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Who Celebrates the Dead?

Indigenous women talk while preparing to decorate their family tombs in honor of All Saints’ Day in Panajachel, Guatemala.


by Hannah Perkins
Photos by Rachel Turner

Every fall children in the United States can’t wait to dress up as their favorite princess, ghost, or goblin to roam the streets in search of the best candy on the block – but October is not just a time for trick-or-treating. For many Latin American countries – including Guatemala – it’s also a time to celebrate their deceased.

A little boy flies a kite during All Saints’ Day while his family decorate and paint the tombs in Panajachel, Guatemala.

The Day of the Dead is an old Mexican holiday tradition adopted around 3,000 years ago that combines Mexican indigenous customs with European traditions. It also coincides with the Catholic holiday, All Souls’ & All Saints’ Day. The Day of the Dead is a day that is acknowledged internationally. The celebration was originally a harvest celebration for the Aztecs, structured around the end of the summer, signaling an end to the farming season. Today, the celebration only lasts for a couple days (starting on November 1), and All Saints’ Day in Guatemala is specifically celebrated on November 1st.

Musicians walk through the cemetery with incense, playing music to wake up the spirits in Panajachel, Guatemala.

Families clean the tombs, paint them, and celebrate the lives of their loved ones who have passed in Panajachel, Guatemala.

Walter Rodriguez paints a tomb during All Saints’ Day in Panajachel, Guatemala.

During ancient times, people from many different ethnic groups all had one thing in common – a belief in the afterlife. People were buried with their favored items throughout life, and the tombs were often constructed beneath family homes so the deceased loved ones would remain close to their families. The Aztecs believed in levels of heavens, and the type of death determined which level one would enter in the afterlife. Warriors who died in battle, women who died during childbirth, and victims of sacrifice achieved the best level.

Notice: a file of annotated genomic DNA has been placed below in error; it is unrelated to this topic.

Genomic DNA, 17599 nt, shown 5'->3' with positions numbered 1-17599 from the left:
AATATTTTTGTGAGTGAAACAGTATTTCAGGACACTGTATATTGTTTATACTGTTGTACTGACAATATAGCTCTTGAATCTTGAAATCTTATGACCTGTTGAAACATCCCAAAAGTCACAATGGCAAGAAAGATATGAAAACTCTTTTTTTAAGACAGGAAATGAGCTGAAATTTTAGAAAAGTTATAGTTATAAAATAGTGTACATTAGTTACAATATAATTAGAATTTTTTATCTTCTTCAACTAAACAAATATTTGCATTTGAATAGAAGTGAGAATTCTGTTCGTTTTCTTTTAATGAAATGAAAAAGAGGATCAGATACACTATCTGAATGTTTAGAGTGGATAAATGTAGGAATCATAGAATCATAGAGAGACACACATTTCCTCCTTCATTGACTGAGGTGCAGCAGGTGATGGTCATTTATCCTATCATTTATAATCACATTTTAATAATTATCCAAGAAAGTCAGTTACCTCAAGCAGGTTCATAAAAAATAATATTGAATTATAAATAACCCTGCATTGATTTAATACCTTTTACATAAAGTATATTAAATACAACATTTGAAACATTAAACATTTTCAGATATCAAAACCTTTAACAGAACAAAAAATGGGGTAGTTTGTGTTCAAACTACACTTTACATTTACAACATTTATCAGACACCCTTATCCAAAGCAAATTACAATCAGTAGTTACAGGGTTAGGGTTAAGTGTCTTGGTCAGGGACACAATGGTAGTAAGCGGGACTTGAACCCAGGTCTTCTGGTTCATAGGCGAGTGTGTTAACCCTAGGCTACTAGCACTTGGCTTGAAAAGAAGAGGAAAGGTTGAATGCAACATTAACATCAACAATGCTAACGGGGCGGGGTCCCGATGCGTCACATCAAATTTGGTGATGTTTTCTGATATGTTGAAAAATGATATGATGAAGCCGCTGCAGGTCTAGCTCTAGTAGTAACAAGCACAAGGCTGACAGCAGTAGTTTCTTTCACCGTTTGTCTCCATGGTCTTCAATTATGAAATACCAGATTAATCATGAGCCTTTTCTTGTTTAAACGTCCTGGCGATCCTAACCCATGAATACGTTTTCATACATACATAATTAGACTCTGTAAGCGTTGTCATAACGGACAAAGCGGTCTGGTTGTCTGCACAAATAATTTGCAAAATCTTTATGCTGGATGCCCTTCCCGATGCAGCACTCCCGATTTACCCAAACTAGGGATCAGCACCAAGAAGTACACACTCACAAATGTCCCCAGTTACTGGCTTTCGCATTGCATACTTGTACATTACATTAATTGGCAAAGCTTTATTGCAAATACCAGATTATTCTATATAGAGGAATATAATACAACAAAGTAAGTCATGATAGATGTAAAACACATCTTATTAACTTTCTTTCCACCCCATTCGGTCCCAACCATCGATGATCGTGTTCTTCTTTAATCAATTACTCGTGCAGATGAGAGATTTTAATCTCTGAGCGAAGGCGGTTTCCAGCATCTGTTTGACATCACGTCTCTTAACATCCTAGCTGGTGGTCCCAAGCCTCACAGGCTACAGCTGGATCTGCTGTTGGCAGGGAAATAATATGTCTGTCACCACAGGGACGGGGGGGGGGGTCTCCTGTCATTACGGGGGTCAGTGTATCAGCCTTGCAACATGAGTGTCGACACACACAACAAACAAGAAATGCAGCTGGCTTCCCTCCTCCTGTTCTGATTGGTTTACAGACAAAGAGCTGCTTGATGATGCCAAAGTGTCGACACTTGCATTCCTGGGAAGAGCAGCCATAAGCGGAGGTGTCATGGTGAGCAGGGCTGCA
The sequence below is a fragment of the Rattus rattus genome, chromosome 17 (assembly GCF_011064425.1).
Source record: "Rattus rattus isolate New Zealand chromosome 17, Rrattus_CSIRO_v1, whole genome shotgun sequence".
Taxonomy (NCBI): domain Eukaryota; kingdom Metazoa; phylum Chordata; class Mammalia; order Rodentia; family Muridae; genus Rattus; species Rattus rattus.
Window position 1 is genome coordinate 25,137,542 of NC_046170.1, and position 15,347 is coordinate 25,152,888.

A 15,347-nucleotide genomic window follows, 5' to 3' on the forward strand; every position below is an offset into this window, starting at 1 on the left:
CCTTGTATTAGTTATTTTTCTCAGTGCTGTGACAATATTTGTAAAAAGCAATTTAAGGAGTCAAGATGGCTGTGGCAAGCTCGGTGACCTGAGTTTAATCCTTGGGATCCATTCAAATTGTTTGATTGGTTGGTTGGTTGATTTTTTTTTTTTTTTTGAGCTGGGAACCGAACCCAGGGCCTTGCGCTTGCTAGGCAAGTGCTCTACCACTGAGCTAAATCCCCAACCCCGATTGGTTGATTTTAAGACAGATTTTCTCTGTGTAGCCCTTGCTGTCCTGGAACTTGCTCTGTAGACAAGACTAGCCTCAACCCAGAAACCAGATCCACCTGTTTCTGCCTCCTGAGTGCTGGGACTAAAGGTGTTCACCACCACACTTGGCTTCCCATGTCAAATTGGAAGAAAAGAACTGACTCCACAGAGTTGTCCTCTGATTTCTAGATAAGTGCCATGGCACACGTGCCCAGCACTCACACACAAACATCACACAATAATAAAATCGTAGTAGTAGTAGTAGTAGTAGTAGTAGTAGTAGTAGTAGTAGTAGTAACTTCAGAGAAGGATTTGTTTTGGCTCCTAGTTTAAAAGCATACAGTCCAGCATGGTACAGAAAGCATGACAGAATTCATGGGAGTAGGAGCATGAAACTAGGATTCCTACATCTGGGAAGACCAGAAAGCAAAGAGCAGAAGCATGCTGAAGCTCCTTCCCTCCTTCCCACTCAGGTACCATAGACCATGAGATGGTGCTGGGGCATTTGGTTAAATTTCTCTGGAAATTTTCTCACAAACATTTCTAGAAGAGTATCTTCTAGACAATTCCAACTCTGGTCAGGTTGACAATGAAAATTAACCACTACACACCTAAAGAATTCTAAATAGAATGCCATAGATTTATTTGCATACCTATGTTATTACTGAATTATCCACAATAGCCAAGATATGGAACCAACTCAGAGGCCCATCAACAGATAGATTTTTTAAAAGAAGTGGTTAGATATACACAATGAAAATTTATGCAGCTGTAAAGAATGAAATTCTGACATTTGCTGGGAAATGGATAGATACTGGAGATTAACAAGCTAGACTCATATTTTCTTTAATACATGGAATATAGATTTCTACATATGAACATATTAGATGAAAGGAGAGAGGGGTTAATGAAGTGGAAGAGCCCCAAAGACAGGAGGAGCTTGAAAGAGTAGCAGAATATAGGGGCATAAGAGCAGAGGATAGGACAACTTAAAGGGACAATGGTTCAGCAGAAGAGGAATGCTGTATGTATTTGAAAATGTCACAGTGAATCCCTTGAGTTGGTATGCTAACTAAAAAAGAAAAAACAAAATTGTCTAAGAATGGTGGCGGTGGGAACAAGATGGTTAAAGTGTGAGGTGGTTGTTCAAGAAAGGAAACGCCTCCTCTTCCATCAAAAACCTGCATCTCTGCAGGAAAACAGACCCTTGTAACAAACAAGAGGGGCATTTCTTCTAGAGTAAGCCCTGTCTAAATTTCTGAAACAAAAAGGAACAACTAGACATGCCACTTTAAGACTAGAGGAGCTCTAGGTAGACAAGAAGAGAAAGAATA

Families walk through the cemetery in Panajachel, Guatemala.

Today, All Saints’ Day honors the dead and their lives with festivals, parties, food, and drinks. The most familiar symbol of this festival in Guatemala are giant kites that fly overhead while families visit cemeteries to eat together, clean and paint the tombs, decorate with flowers and food, and enjoy time with family. The celebrations are a way to assure the dead are not just mourned by sadness. This type of celebration honors and remembers their lives in a fun and positive way. All Saints’ Day recognizes that death is a natural, human experience, which is not one to be afraid of. It shows the dead are still a part of the community once they have passed.

So next time you’re out trick-or-treating, carving pumpkins, or celebrating at harvest festivals, remember your loved ones who have passed. Reflecting on old memories to celebrate the dead could be a new way to think about death and Halloween celebrations in a more positive way.